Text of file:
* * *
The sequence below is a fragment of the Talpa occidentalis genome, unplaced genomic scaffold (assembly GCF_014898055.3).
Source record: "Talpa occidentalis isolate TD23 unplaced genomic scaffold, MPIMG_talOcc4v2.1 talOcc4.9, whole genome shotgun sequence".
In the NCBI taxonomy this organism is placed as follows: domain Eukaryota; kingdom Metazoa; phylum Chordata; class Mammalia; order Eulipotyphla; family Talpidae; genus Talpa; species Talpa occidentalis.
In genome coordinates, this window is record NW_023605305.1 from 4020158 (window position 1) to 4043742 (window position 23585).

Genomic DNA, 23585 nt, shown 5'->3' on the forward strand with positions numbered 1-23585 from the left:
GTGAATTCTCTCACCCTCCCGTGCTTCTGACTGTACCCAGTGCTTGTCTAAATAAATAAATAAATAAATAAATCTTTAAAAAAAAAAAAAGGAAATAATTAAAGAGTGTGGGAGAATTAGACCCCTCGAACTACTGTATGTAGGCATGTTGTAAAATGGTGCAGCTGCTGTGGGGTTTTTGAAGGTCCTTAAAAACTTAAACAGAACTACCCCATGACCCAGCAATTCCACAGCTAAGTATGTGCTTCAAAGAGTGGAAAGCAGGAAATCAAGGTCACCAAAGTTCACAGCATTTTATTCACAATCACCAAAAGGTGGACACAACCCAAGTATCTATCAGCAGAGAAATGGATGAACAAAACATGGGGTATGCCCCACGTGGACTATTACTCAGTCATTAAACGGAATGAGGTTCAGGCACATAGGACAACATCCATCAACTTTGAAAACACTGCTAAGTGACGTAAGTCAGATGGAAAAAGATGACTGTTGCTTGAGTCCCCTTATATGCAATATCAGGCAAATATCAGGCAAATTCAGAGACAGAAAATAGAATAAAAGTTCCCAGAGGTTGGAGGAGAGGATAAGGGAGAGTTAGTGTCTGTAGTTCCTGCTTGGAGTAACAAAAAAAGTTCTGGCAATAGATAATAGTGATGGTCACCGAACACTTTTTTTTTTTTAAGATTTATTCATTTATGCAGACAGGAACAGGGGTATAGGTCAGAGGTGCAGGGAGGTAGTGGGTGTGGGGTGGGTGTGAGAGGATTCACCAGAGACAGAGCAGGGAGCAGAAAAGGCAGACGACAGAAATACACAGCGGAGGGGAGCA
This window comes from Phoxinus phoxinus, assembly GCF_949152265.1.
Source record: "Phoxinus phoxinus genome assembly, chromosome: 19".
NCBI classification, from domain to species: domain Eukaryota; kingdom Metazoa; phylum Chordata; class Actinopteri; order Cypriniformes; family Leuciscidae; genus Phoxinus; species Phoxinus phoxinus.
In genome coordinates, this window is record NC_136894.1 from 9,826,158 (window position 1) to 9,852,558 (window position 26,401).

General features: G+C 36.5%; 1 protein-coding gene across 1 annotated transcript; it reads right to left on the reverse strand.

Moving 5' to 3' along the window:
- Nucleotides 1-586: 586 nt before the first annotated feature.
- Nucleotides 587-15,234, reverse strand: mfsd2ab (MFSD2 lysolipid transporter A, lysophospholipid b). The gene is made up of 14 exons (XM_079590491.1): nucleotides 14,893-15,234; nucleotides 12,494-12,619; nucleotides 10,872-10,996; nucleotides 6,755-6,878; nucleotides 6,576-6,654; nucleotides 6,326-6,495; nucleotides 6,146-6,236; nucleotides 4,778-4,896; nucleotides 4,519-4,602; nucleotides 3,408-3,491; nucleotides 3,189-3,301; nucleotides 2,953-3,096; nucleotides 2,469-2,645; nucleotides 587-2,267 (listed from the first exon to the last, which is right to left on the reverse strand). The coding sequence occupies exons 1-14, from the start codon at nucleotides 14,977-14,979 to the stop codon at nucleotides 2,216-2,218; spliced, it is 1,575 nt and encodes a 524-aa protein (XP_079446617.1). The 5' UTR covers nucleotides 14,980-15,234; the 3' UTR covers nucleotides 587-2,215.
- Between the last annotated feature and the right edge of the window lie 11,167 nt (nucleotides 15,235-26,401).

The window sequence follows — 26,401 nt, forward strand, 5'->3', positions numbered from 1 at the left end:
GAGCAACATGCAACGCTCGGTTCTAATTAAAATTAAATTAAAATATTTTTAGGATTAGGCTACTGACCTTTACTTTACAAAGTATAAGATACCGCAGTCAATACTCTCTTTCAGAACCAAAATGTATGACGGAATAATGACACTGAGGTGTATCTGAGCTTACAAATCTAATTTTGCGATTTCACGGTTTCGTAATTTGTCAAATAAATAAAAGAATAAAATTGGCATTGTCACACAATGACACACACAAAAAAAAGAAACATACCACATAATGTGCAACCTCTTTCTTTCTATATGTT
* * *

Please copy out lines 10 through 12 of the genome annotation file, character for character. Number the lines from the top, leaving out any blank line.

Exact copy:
In genome coordinates, this window is record NC_136894.1 from 9,826,158 (window position 1) to 9,852,558 (window position 26,401).

General features: G+C 36.5%; 1 protein-coding gene across 1 annotated transcript; it reads right to left on the reverse strand.

Moving 5' to 3' along the window: